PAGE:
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Wednesday, 11 August 2004
Page: 2071

The SPEAKER —Order! The member for Fowler is suspended from the service of the House for 24 hours.

The member for Fowler then left the chamber.

Mr HOWARD —It is a matter of great pleasure for us on this side of the House—who do not believe in cutting and running from Iraq—that there will for the first time be this Olympic team competing without fear of retribution from Uday Hussein when they return from the Athens Games. Could I also point out that the other good news coming out of Iraq is that all 240 hospitals, as well as 1,200 health clinics, are operating; more than 3 million children under the age of five have been immunised against preventable disease; public health spending is now $US950 million compared to only $US16 million under Saddam Hussein; electricity, water, telephones and sanitation are gradually being restored; peak power production is greater than it was before the military operation last year; six major water treatment plants have been rehabilitated; motor fuel and heating and cooking fuel supplies have dramatically increased; 95 per cent of the demand for motor fuel is being met; and 85 per cent of the requirement for heating and cooking oil is also being met.

More than 15,000 mobile telephones are sold each week. Under Saddam Hussein, mobile phones were outlawed. The number of telephone subscriptions has passed one million, which is 20 times more than there were under Saddam. Overall, phone services are at 145 per cent of prewar levels. In the area of education, all universities are open, and more than 2,500 schools have been rehabilitated. The number of schools needing repair has dropped from 12,000 in April of last year to 9,000 in July of this year. Some 255 municipal councils have been established since the middle of last year, the central criminal court is operating, Iraq's first ministry of human rights has been established, and an Iraqi special tribunal will bring those responsible for crimes under Saddam fully to account. Crude oil production is already around prewar levels, and judges and other public officials continue to be appointed; for example, 860 judges have now been vetted. Finally, on the economic front, inflation is stable at around 20 per cent after the hyperinflation under Saddam.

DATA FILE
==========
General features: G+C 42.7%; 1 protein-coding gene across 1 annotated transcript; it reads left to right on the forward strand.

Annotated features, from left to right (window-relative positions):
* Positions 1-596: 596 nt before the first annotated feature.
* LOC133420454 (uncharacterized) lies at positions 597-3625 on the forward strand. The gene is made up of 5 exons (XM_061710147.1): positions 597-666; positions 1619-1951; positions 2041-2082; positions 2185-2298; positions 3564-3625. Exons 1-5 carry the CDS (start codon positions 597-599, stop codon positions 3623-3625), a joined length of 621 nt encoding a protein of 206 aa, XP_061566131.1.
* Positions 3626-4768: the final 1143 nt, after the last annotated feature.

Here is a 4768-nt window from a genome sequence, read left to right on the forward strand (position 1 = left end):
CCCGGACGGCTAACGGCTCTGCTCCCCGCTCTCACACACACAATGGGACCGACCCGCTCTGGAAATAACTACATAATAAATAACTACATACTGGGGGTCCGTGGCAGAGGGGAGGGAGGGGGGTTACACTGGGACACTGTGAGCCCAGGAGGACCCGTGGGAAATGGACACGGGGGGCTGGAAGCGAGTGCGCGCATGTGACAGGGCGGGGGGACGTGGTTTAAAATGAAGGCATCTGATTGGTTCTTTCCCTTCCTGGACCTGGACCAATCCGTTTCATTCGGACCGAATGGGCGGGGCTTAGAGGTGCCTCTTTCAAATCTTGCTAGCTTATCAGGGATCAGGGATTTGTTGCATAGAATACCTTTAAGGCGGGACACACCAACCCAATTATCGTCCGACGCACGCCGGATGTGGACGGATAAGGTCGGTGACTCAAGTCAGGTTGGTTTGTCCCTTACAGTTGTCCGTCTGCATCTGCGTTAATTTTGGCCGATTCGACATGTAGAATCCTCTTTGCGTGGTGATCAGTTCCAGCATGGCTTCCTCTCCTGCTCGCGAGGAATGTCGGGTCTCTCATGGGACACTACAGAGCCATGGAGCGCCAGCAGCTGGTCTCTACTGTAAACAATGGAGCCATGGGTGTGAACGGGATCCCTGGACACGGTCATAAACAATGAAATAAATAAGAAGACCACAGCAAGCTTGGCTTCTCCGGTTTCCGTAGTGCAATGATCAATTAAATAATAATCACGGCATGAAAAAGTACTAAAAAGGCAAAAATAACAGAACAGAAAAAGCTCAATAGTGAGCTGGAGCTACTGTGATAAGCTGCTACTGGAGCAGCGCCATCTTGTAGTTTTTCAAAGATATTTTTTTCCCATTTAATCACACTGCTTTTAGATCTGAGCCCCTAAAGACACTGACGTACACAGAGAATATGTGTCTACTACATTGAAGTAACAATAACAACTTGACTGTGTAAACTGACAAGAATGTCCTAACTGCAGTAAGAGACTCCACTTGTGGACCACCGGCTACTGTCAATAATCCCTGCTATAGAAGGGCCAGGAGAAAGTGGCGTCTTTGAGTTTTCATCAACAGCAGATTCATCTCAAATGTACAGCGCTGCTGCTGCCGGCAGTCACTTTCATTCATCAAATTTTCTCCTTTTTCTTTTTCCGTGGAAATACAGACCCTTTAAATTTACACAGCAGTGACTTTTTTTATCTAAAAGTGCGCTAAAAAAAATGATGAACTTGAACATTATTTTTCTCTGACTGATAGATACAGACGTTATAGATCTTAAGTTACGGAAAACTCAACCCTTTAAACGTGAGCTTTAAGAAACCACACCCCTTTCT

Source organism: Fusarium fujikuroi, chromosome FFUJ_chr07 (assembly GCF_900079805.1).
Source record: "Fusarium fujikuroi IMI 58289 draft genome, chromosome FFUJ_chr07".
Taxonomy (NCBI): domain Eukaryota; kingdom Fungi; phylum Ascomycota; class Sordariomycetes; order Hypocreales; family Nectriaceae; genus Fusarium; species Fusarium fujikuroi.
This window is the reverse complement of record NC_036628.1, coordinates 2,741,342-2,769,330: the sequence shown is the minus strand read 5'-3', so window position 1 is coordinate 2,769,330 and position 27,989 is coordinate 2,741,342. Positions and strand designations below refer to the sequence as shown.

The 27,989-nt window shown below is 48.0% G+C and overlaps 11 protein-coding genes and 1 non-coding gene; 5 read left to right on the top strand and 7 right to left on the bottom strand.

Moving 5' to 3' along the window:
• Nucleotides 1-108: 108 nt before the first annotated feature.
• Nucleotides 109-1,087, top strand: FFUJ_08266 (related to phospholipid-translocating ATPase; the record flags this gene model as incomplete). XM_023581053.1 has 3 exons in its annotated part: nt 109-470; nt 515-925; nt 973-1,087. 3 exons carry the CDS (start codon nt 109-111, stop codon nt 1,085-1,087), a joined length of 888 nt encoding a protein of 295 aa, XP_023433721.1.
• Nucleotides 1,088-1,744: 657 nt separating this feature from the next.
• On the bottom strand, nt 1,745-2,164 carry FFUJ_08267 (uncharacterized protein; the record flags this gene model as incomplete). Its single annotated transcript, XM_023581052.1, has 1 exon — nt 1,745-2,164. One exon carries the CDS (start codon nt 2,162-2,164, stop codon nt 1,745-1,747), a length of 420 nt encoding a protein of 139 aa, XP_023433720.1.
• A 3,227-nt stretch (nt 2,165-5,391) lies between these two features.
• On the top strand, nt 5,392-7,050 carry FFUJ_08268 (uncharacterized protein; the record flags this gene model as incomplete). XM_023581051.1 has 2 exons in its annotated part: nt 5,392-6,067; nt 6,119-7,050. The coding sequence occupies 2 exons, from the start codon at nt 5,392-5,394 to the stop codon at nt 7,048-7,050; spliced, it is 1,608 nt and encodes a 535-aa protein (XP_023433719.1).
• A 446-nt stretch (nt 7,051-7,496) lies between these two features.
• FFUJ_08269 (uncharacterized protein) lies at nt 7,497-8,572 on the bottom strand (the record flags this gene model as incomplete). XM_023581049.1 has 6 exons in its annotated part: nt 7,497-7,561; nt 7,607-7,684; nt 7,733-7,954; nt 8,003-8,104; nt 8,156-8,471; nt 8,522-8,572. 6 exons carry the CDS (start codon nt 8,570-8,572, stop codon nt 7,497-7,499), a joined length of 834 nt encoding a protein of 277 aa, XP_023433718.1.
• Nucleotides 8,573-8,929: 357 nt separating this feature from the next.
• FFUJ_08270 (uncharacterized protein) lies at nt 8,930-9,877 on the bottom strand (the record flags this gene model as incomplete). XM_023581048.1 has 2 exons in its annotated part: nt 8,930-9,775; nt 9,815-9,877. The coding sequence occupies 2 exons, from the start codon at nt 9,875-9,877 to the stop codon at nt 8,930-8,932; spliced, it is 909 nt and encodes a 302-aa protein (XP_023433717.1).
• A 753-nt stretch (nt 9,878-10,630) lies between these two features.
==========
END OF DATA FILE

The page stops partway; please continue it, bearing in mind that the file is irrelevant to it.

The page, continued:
I know that the opposition does not like to hear the good news that is coming out of Iraq, but those who constantly condemn and criticise the nations of the world that joined in the liberation of the Iraqi people—of which Australia was proudly one—must understand that free Iraq is now producing a dividend, and free Iraq will one day embrace a democratic future. But, in order to embrace that democratic future, they will need the continuing understanding and help of their friends and allies. They do not need nations to cut and run; they need nations to stay and finish the job.